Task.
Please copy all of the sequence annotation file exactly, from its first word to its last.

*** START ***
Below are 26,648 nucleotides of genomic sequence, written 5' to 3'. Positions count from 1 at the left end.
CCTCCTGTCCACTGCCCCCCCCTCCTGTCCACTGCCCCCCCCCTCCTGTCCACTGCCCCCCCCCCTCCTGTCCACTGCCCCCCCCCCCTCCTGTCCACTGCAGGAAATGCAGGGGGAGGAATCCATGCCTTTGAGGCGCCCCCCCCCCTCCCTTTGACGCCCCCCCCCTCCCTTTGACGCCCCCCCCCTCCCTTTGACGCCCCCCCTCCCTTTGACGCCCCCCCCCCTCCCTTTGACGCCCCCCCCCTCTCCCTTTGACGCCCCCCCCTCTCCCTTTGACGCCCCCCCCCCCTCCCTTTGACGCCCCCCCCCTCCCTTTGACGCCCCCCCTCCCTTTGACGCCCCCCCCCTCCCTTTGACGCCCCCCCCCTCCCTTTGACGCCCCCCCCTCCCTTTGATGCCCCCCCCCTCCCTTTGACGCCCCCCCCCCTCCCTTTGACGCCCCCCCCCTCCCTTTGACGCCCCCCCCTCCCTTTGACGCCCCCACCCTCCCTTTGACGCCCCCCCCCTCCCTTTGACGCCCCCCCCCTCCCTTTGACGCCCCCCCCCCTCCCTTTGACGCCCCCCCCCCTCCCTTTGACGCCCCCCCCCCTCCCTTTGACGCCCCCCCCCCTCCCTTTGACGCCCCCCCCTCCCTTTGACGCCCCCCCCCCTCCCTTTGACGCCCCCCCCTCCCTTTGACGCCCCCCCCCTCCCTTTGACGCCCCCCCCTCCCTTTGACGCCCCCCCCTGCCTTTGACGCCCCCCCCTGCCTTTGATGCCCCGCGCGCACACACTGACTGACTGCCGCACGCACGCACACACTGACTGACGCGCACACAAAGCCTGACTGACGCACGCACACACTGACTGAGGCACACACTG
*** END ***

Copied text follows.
Below are 26,648 nucleotides of genomic sequence, written 5' to 3'. Positions count from 1 at the left end.
CCTCCTGTCCACTGCCCCCCCCTCCTGTCCACTGCCCCCCCCCTCCTGTCCACTGCCCCCCCCCCTCCTGTCCACTGCCCCCCCCCCCTCCTGTCCACTGCAGGAAATGCAGGGGGAGGAATCCATGCCTTTGAGGCGCCCCCCCCCCTCCCTTTGACGCCCCCCCCCTCCCTTTGACGCCCCCCCCCTCCCTTTGACGCCCCCCCTCCCTTTGACGCCCCCCCCCCTCCCTTTGACGCCCCCCCCCTCTCCCTTTGACGCCCCCCCCTCTCCCTTTGACGCCCCCCCCCCCTCCCTTTGACGCCCCCCCCCTCCCTTTGACGCCCCCCCTCCCTTTGACGCCCCCCCCCTCCCTTTGACGCCCCCCCCCTCCCTTTGACGCCCCCCCCTCCCTTTGATGCCCCCCCCCTCCCTTTGACGCCCCCCCCCCTCCCTTTGACGCCCCCCCCCTCCCTTTGACGCCCCCCCCTCCCTTTGACGCCCCCACCCTCCCTTTGACGCCCCCCCCCTCCCTTTGACGCCCCCCCCCTCCCTTTGACGCCCCCCCCCCTCCCTTTGACGCCCCCCCCCCTCCCTTTGACGCCCCCCCCCCTCCCTTTGACGCCCCCCCCCCTCCCTTTGACGCCCCCCCCTCCCTTTGACGCCCCCCCCCCTCCCTTTGACGCCCCCCCCTCCCTTTGACGCCCCCCCCCTCCCTTTGACGCCCCCCCCTCCCTTTGACGCCCCCCCCTGCCTTTGACGCCCCCCCCTGCCTTTGATGCCCCGCGCGCACACACTGACTGACTGCCGCACGCACGCACACACTGACTGACGCGCACACAAAGCCTGACTGACGCACGCACACACTGACTGAGGCACACACTG